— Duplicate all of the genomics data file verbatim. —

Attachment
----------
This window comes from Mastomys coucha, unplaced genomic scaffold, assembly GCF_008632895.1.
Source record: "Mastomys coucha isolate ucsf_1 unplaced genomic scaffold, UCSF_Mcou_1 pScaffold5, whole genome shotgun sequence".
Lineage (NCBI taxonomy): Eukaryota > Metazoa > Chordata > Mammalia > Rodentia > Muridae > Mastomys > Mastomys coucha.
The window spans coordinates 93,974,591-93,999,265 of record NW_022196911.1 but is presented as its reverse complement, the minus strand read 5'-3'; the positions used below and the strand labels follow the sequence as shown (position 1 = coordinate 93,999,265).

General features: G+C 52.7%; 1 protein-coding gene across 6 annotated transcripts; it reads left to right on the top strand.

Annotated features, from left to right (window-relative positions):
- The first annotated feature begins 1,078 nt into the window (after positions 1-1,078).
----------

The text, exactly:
This window comes from Mastomys coucha, unplaced genomic scaffold, assembly GCF_008632895.1.
Source record: "Mastomys coucha isolate ucsf_1 unplaced genomic scaffold, UCSF_Mcou_1 pScaffold5, whole genome shotgun sequence".
Lineage (NCBI taxonomy): Eukaryota > Metazoa > Chordata > Mammalia > Rodentia > Muridae > Mastomys > Mastomys coucha.
The window spans coordinates 93,974,591-93,999,265 of record NW_022196911.1 but is presented as its reverse complement, the minus strand read 5'-3'; the positions used below and the strand labels follow the sequence as shown (position 1 = coordinate 93,999,265).

General features: G+C 52.7%; 1 protein-coding gene across 6 annotated transcripts; it reads left to right on the top strand.

Annotated features, from left to right (window-relative positions):
- The first annotated feature begins 1,078 nt into the window (after positions 1-1,078).